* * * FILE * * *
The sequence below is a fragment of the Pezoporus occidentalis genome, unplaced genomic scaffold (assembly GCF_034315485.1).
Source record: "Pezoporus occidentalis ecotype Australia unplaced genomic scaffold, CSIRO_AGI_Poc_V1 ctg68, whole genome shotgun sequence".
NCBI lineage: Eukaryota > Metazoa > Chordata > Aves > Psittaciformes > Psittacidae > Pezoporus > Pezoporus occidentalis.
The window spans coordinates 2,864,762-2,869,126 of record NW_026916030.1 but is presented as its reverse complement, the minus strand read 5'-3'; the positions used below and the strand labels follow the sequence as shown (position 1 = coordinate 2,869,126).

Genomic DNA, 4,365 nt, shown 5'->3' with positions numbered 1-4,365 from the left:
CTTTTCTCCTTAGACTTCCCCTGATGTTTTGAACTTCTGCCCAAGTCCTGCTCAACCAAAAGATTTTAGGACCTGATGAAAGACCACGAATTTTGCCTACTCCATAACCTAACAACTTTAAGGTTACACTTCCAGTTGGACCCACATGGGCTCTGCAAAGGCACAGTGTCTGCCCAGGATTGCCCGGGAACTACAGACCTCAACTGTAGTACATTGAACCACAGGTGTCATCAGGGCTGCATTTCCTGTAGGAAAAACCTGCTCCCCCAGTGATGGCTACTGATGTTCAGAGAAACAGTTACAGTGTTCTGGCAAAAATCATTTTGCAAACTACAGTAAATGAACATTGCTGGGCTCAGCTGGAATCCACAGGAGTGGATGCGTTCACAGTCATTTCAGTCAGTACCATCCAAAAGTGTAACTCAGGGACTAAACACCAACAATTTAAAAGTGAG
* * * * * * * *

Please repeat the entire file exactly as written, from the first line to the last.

The sequence below is a fragment of the Pezoporus occidentalis genome, unplaced genomic scaffold (assembly GCF_034315485.1).
Source record: "Pezoporus occidentalis ecotype Australia unplaced genomic scaffold, CSIRO_AGI_Poc_V1 ctg68, whole genome shotgun sequence".
NCBI lineage: Eukaryota > Metazoa > Chordata > Aves > Psittaciformes > Psittacidae > Pezoporus > Pezoporus occidentalis.
The window spans coordinates 2,864,762-2,869,126 of record NW_026916030.1 but is presented as its reverse complement, the minus strand read 5'-3'; the positions used below and the strand labels follow the sequence as shown (position 1 = coordinate 2,869,126).

Genomic DNA, 4,365 nt, shown 5'->3' with positions numbered 1-4,365 from the left:
CTTTTCTCCTTAGACTTCCCCTGATGTTTTGAACTTCTGCCCAAGTCCTGCTCAACCAAAAGATTTTAGGACCTGATGAAAGACCACGAATTTTGCCTACTCCATAACCTAACAACTTTAAGGTTACACTTCCAGTTGGACCCACATGGGCTCTGCAAAGGCACAGTGTCTGCCCAGGATTGCCCGGGAACTACAGACCTCAACTGTAGTACATTGAACCACAGGTGTCATCAGGGCTGCATTTCCTGTAGGAAAAACCTGCTCCCCCAGTGATGGCTACTGATGTTCAGAGAAACAGTTACAGTGTTCTGGCAAAAATCATTTTGCAAACTACAGTAAATGAACATTGCTGGGCTCAGCTGGAATCCACAGGAGTGGATGCGTTCACAGTCATTTCAGTCAGTACCATCCAAAAGTGTAACTCAGGGACTAAACACCAACAATTTAAAAGTGAG